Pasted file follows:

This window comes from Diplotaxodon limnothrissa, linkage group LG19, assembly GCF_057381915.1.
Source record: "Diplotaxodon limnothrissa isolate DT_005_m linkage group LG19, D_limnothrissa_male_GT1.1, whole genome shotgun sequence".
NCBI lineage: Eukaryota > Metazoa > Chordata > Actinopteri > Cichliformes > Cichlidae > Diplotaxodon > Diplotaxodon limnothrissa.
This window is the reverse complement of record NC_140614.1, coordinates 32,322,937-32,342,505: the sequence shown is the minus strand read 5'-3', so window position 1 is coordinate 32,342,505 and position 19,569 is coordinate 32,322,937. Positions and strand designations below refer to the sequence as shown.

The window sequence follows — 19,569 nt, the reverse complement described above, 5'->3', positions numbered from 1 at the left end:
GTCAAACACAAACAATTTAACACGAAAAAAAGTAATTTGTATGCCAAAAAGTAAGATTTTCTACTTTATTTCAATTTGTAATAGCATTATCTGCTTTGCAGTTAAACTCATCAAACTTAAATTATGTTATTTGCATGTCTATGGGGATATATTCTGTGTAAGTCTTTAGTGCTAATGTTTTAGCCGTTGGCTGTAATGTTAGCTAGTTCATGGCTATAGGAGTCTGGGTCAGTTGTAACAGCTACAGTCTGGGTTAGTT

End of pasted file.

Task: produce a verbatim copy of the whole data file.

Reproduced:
This window comes from Diplotaxodon limnothrissa, linkage group LG19, assembly GCF_057381915.1.
Source record: "Diplotaxodon limnothrissa isolate DT_005_m linkage group LG19, D_limnothrissa_male_GT1.1, whole genome shotgun sequence".
NCBI lineage: Eukaryota > Metazoa > Chordata > Actinopteri > Cichliformes > Cichlidae > Diplotaxodon > Diplotaxodon limnothrissa.
This window is the reverse complement of record NC_140614.1, coordinates 32,322,937-32,342,505: the sequence shown is the minus strand read 5'-3', so window position 1 is coordinate 32,342,505 and position 19,569 is coordinate 32,322,937. Positions and strand designations below refer to the sequence as shown.

The window sequence follows — 19,569 nt, the reverse complement described above, 5'->3', positions numbered from 1 at the left end:
GTCAAACACAAACAATTTAACACGAAAAAAAGTAATTTGTATGCCAAAAAGTAAGATTTTCTACTTTATTTCAATTTGTAATAGCATTATCTGCTTTGCAGTTAAACTCATCAAACTTAAATTATGTTATTTGCATGTCTATGGGGATATATTCTGTGTAAGTCTTTAGTGCTAATGTTTTAGCCGTTGGCTGTAATGTTAGCTAGTTCATGGCTATAGGAGTCTGGGTCAGTTGTAACAGCTACAGTCTGGGTTAGTT